Tag Archives: Resilience

Summer in Singapore

That it has been two and a half weeks since my last entry and I haven’t noticed should say a thing or two about where my mind has been lately. Everywhere, nowhere, now here.

My friends, colleagues, and I are again spending the summer in Singapore. Our visa status, just like last year, does not guarantee that we will be allowed reentry. It’s hard on everyone, of course, and the best thing to do, the only thing to do, is make the best of where we are and what there is. Lucky for us, there is a great deal of life to be lived if you’re willing to go out and look.

Back in May, on a holiday weekend that otherwise would have found many of us on a plane to somewhere else, two friends and I walked Singapore’s Green Corridor from Hillview south to Tanjong Pagar. This was 13km of the 24km-long trail and I was more interested in the conversation with my friends (and some general antics) than taking photos. Two photos that I did take, however, largely summarize my experience on this part of the trail.

The Green Corridor is an abandoned, overgrown, redeveloped rail corridor that once linked Singapore with the rest of the Malay Peninsula. There were reminders of the railroad everywhere, and reminders that nature, trees, will always be there. Trees are steady, strong, resilient. They bend so that they do not break, reroot to build a new home. They shelter, they provide, they live on. I don’t need to read the research (although I have) on the power of nature to slow down the body. I am reminded every single day.

The tree in the photo below reminded me yet again. It was our first landmark on the Green Corridor. It knew, well before we knew, the role that collective resilience would come to play in all of our lives.

There were points along the walk where the rail line, a marker of what the world was and how it was defined, disappeared. There were times when we were simply walking on an open path between field and road, protected by fences and foliage on either side. Walking south, we watched the distance between ourselves and the shipping cranes in Tanjong Pagar gradually shrink. But every so often, reminders reappeared. Reminders that Singapore, like every place, has not always been what or how it is now. Reminders of how quickly development becomes redevelopment, and the impossible dream becomes the everyday.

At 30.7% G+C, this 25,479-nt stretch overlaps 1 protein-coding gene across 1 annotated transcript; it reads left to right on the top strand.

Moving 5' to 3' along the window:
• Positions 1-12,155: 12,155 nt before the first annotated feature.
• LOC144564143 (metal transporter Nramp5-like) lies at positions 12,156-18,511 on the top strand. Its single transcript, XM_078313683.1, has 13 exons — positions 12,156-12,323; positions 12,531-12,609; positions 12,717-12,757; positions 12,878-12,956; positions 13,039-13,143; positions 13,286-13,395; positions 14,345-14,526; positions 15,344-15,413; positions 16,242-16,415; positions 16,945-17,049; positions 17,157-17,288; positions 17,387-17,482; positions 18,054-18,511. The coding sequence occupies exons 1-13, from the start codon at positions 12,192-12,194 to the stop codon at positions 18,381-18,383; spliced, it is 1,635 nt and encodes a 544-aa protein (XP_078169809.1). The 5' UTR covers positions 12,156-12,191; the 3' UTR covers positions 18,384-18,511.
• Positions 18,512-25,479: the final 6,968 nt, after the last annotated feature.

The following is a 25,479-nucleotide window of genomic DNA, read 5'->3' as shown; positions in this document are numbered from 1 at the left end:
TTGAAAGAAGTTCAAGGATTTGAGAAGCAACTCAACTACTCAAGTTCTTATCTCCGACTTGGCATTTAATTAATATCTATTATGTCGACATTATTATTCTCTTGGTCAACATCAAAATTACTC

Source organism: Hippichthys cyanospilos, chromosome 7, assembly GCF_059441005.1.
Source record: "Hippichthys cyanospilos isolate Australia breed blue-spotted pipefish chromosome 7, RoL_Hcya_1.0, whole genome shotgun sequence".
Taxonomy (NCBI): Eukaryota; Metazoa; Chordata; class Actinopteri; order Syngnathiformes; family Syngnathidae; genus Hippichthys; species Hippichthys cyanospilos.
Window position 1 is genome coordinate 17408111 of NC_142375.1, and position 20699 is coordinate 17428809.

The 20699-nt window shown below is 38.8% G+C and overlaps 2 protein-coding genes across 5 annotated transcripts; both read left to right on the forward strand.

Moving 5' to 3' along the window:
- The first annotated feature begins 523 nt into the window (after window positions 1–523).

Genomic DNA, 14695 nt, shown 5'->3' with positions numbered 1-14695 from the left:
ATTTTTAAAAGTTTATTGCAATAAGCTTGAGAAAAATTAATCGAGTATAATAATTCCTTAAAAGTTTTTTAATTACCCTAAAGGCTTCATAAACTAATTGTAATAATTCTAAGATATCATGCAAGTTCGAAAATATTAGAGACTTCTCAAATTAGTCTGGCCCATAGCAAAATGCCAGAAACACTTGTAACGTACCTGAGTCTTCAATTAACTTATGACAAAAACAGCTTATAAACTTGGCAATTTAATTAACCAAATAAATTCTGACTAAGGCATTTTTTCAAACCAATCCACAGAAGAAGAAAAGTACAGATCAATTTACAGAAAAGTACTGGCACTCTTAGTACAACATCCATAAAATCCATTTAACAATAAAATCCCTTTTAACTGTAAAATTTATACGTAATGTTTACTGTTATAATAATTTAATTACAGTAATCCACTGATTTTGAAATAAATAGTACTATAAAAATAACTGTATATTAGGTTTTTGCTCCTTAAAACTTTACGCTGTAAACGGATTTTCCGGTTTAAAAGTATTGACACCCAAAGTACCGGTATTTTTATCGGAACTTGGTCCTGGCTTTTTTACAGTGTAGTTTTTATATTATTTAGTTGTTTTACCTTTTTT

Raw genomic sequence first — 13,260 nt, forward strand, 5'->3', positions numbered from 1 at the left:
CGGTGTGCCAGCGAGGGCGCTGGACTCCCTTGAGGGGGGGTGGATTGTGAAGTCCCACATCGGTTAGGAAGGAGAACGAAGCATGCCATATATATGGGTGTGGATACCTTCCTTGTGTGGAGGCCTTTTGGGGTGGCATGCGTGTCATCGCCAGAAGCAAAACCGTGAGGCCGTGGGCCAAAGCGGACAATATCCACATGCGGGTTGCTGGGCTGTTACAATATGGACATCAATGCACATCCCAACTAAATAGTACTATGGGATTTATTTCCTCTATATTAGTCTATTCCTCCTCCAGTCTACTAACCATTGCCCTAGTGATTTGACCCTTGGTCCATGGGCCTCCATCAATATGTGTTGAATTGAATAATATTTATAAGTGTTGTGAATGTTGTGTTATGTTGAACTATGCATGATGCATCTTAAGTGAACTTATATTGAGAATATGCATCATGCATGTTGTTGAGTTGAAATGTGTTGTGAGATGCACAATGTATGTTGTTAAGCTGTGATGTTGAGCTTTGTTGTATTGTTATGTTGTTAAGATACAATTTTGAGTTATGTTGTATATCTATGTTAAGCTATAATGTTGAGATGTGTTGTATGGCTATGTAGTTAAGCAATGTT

Although fenced off and abandoned to prevent people like me and my curious friends from exploring, it was not difficult to imagine the rail depot that this once was. Singapura is the Malay name for Singapore. That’s what this place was, and at its very core, there is so much of Singapura that remains for those who ask, who learn, who look.

Just a few days ago, one of my friends and I finished the walk. We started up north this time, further north than we needed to because the maps are not obvious, and followed the rest of the trail from Woodlands south to Hillview.

Before finding the trail, we lost ourselves on a fortunate detour that took us to the Rainbow Bridge in a part of Singapore we’d never seen before.

And by the time we found the trail, running perpendicular to a current MRT line, we discovered a Singapore that was well and truly Singapura, and before that, a forest.

There were a few times when this northern stretch converged with modern life, but the excitement of seeing different trees, different plants, different flowers, and hearing different birds and animals remained throughout the walk. These are parts of this place that I have never seen but that remind me, somehow, of places I have known. Perhaps in a different story in a different life.

I have a great respect for these places that have taken me from my everyday to a totally different world that was once the world. In discussions of change, I think we forget how rapidly change can occur. And because we forget that, we also lose sight of what exactly is changing, and to what degree, and when. And we forget that nature is stronger than we are.